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In conclusion, several markets are still poised at inflection points across time frames. The patterns are set up that if things break, they could break in a big way -- in fact there is definite waterfall potential in the charts, which makes this a very dangerous market for bulls. But at the moment, a number of charts haven't actually broken yet, which means it's not a great spot for bears to become complacent. I feel fairly confident there are lower prices coming in the larger scheme of things, and that the T3 target zone will be reached -- it's more a question of whether this is going to turn into a mini-crash and head much lower, or if the market will rally along the way and move down in a more orderly fashion. The next few sessions should help clarify BKX (and some other indices), and give us a better idea of whether we should start thinking long-term bearish or not. Trade safe.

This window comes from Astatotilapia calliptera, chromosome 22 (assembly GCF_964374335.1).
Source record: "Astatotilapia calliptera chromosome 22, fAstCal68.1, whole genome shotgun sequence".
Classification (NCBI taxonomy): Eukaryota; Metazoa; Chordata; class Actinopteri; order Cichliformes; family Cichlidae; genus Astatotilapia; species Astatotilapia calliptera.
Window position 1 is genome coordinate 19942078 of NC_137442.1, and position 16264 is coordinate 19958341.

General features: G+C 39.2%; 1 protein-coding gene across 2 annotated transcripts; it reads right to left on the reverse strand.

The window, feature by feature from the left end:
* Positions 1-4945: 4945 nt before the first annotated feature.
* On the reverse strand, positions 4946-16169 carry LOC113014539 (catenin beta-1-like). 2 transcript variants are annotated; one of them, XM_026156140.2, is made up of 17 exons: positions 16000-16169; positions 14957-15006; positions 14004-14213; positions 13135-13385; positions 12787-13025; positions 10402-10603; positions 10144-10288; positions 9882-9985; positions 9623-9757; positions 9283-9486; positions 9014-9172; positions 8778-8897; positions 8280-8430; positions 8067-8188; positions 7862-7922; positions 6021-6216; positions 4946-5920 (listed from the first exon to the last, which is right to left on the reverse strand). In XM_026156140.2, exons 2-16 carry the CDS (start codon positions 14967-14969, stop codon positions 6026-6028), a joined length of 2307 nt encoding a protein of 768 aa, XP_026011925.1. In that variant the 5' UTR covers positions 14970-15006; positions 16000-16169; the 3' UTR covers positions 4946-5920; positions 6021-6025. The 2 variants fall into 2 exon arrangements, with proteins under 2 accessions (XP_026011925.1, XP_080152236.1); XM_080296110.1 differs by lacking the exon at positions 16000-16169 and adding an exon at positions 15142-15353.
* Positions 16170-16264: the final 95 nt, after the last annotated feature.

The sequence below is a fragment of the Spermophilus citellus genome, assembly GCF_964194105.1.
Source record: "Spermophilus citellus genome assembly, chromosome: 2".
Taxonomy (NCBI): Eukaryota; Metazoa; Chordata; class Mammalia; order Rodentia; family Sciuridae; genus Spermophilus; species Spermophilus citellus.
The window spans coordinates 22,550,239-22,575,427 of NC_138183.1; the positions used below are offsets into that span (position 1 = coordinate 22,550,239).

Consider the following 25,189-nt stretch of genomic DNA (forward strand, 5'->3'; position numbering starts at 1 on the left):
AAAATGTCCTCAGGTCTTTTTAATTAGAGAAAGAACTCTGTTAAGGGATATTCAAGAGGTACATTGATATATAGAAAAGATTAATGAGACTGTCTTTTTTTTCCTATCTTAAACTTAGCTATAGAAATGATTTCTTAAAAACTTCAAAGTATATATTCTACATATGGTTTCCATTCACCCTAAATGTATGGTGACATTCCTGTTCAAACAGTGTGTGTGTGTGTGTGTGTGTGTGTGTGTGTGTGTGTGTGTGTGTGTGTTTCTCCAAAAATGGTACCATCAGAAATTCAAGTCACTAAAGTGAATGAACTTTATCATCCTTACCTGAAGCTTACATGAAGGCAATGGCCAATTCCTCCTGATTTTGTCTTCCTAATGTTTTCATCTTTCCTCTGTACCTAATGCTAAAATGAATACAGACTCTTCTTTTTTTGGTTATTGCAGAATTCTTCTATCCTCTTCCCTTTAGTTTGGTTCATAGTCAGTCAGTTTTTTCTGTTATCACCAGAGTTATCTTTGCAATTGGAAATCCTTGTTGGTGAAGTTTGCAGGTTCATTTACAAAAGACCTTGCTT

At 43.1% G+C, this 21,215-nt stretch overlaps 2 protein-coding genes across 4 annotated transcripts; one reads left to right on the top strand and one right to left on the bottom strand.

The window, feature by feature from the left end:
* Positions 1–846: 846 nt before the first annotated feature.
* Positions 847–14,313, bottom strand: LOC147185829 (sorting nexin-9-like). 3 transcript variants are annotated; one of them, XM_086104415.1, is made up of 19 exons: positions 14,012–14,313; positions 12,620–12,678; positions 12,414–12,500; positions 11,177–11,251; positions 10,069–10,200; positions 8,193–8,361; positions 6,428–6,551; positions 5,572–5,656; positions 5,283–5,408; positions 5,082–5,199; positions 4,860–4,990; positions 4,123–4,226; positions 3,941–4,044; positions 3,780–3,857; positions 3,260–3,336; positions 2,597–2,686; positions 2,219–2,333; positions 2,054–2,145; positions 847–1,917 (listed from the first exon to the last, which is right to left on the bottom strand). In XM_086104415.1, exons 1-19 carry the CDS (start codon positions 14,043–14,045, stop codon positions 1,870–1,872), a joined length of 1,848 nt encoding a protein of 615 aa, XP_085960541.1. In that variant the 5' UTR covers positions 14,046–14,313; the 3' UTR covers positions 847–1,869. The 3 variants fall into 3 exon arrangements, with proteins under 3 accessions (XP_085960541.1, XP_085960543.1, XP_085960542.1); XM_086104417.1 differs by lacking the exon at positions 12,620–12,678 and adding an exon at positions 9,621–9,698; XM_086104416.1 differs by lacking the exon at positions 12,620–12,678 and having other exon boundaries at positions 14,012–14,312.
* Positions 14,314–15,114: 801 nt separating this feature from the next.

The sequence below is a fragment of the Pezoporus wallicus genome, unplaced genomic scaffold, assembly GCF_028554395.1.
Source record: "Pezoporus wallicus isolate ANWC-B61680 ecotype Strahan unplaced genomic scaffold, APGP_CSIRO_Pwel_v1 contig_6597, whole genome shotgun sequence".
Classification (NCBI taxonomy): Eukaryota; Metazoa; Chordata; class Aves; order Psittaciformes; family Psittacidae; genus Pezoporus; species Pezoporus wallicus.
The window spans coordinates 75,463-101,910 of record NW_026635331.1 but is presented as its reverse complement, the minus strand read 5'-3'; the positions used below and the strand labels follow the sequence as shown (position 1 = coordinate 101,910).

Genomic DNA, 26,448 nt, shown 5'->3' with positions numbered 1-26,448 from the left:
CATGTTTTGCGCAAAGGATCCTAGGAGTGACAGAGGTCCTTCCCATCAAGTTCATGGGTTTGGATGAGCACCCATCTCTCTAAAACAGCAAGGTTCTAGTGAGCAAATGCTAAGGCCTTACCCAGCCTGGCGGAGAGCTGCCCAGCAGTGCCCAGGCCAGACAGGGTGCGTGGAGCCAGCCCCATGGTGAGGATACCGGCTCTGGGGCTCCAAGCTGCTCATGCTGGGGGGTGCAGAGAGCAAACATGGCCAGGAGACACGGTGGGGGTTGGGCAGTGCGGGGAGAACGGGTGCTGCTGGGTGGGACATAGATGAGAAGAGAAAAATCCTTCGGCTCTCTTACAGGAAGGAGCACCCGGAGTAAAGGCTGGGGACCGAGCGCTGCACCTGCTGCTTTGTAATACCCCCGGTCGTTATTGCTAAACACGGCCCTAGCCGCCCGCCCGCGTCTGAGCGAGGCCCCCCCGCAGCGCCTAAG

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No positions in stocks mentioned.
The information on this website solely reflects the analysis of or opinion about the performance of securities and financial markets by the writers whose articles appear on the site. The views expressed by the writers are not necessarily the views of Minyanville Media, Inc. or members of its management. Nothing contained on the website is intended to constitute a recommendation or advice addressed to an individual investor or category of investors to purchase, sell or hold any security, or to take any action with respect to the prospective movement of the securities markets or to solicit the purchase or sale of any security. Any investment decisions must be made by the reader either individually or in consultation with his or her investment professional. Minyanville writers and staff may trade or hold positions in securities that are discussed in articles appearing on the website. Writers of articles are required to disclose whether they have a position in any stock or fund discussed in an article, but are not permitted to disclose the size or direction of the position. Nothing on this website is intended to solicit business of any kind for a writer's business or fund. Minyanville management and staff as well as contributing writers will not respond to emails or other communications requesting investment advice.